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Spider Art Projects

It might sound too ridiculous for a person with Arachnophobia to believe, but October is a month for spiders, at least in some parts of the world. Many pre-school teachers are even inclined to give activities that would help their students to learn more about spiders and perhaps shake off their fear on these little creatures. The goal of the celebration is to correct the common misunderstanding that we all have about spiders. It is so easy to assume and believe that spiders are nothing but harmful and hairy crawlies; blame that mentality to Hollywood because of their non-stop depiction of spiders as monsters that eat live humans and to people who have Arachnophobia who make up stories to make spiders appear more dangerous than they actually are.

The truth about spiders is that they might have venom but the amount of venom that they can excrete is too little if compared to the venom released by other animals like snakes. Thus, it is safe to say that in select instances when their bite indeed pierces through the skin (majority of the spiders have fangs that cannot penetrate the skin); the venom that they inject into the body is far from being lethal. The most that the venom can do is cause itchiness and reddening, apart from these two, spider bites cannot harm you more.

To help pre-school teachers convey this message to young children, they need to use methods which children can relate to. For example, they let their students do spider-related art projects and get involved in cooking spider-inspired children's food. This article is all about art projects, so if you are curious as to how you are going to teach kids about spiders without frightening them, and then read until the last sentence. Have fun!

Spider-related Art Projects

Children love to use crayons, construction papers and pencils to express themselves. When properly guided, making art projects is a very effective way to get across your points to children.

1. Spider handprints

While many parents might disapprove of the idea of their children having anything to do with spiders (especially if they have Arachnophobia themselves), the teaching of proper spider knowledge during the month of October has become tolerable to most of these parents. During this month, you can actually assign kids to make their own stationery with spiders as the main design. The procedure is simple, simply ask your students or the kids who you are teaching to bring with them a construction paper which measures 7 by 10 inches, or you can provide your students with the paper if you can afford it. You also need to prepare poster paints (poster paint is a good choice because it can be easily washed away by water).

Now, paint each of your students' palms and fingers (except the thumb). You can let the kids pick their favorite color. Once everybody has their palms and finger painted, ask them to press their right palm on the centre of the construction paper, do no forget to instruct them to spread their fingers outward and to not move their palms while they press. Let them count up to five and then ask them to slowly lift-up their palms. Now, ask them to do the same with their left pal, with the palm overlapping the print left by the right palm. The resulting imprint is an 8-legged spider design. To make the "painting" more realistic, let each student cut-out colourful small circles which will serve as the eyes of your spider.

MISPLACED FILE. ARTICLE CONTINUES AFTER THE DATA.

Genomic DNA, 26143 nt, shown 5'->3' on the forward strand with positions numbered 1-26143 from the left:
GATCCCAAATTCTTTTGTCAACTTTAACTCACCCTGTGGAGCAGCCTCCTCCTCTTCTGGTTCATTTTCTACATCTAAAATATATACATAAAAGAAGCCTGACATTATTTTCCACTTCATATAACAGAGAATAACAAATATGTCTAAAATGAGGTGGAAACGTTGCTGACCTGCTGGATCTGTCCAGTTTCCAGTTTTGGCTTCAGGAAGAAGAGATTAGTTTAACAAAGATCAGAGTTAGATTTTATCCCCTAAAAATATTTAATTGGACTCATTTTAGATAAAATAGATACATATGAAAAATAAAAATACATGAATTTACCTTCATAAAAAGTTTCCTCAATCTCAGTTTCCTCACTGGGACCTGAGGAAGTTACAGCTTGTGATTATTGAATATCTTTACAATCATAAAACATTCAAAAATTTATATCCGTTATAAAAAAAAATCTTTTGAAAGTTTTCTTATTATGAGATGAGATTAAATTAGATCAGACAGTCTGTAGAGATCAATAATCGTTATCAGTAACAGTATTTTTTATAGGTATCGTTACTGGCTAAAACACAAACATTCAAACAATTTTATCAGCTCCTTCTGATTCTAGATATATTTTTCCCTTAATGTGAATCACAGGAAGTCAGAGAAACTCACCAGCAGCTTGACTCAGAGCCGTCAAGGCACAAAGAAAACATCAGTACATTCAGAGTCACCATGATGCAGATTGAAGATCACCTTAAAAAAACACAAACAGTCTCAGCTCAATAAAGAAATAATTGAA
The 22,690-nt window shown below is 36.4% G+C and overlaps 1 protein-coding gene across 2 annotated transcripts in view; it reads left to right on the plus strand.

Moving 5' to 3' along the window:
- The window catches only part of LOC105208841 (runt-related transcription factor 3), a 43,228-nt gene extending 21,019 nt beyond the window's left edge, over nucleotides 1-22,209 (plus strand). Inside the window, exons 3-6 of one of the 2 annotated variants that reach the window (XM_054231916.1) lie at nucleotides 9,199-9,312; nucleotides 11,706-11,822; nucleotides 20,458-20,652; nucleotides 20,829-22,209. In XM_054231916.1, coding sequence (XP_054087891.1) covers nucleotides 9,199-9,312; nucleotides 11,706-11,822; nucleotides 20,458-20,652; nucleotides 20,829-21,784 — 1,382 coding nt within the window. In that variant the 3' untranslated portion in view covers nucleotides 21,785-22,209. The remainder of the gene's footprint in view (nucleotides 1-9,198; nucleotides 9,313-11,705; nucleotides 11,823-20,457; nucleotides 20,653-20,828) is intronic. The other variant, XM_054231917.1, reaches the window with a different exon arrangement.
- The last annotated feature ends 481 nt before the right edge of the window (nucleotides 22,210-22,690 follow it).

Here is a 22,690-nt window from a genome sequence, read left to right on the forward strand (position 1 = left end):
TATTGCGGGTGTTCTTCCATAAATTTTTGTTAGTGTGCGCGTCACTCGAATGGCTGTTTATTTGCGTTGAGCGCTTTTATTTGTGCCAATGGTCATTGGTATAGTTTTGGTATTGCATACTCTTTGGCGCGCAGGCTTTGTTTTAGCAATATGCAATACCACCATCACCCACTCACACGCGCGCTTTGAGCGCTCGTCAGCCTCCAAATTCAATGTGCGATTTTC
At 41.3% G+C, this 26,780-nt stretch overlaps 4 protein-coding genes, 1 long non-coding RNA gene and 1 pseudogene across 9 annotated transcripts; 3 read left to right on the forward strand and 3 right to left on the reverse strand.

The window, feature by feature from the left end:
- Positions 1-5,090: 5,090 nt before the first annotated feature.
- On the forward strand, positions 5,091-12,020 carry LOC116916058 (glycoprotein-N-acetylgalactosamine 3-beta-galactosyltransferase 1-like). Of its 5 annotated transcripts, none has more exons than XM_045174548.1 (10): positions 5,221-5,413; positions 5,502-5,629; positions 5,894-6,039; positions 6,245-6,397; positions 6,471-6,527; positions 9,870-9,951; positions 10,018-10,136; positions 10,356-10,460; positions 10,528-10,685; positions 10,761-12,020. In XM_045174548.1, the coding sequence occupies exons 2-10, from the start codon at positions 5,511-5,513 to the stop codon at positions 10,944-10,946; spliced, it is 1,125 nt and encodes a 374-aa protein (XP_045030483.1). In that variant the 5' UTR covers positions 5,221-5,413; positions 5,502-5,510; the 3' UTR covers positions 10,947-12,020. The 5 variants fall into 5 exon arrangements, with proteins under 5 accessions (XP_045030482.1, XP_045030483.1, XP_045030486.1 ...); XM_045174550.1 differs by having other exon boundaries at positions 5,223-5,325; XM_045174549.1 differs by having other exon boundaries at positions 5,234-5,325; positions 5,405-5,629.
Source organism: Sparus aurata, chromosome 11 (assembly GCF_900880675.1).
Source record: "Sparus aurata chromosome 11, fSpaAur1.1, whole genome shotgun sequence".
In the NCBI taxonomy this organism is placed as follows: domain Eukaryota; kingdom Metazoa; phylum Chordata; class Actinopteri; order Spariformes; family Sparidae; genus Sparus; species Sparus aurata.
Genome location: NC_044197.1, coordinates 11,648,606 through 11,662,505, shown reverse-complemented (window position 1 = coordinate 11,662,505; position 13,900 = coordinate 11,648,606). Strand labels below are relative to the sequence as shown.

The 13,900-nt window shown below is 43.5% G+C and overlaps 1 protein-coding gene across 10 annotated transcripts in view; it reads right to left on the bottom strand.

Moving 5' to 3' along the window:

2. Spider Web Painting

This project is quite messy but the fun that kids will have through it will be priceless. So, if you are ready to deal with the mess, prepare sheets of white construction papers measuring 8 inches in each side. Find a suitable stout open box that can contain the paper properly. Ask your students to dip a piece of marble in black paint and let them drop their painted marbles into the open box with the white construction paper resting on the bottom. Let each student tilt his or her open box to make the marble roll over the paper. Make them do circular motions to imitate the shape of a spider web. You can also use white paint and black construction paper, depending on your preference. Once your students are done, let them pull out the marble and ask them to wash their hands while they wait for the paint to dry. Once dry, give each of them a spider sticker to stick on their spider web.

3. Spider Paper Plates

Teach your students how to make fun spider paper plates. The materials needed are: black paint, paper plates, and sheets of construction papers (pre-cut to 1 by 18 inches), a stapler and some staples. Student participate is limited to the painting of the paper plates but when it comes to stapling the construction paper sheets to the paper plate, I think that you should just do it yourself. The construction paper sheets will serve as the legs of the spider. The fun part of this art project is during the testing part where you ask each of your students to line-up and bring with them their plates. You need to have some snacks ready so that the kids get to try using their paper plates.

4. Spider Webs Made from Spaghetti

This project is best for 1st graders because at this stage, kids are already capable of handling things gently and cooked spaghetti has to be handled quite gently in this specific project. Group your students into 4 or 5 and have them sit together in a table. Place a bowl of cooked spaghetti in each table (about a kilogram of spaghetti will be enough for 5 groups) and a small bowl of white glue. Now, ask the students to mix the white glue to the spaghetti bowl as they would do with spaghetti sauce. Let them have some fun mixing the spaghetti with their hands. You can then ask them to pull spaghetti stands and use these strands as "spider silk" to start constructing them own spider web.
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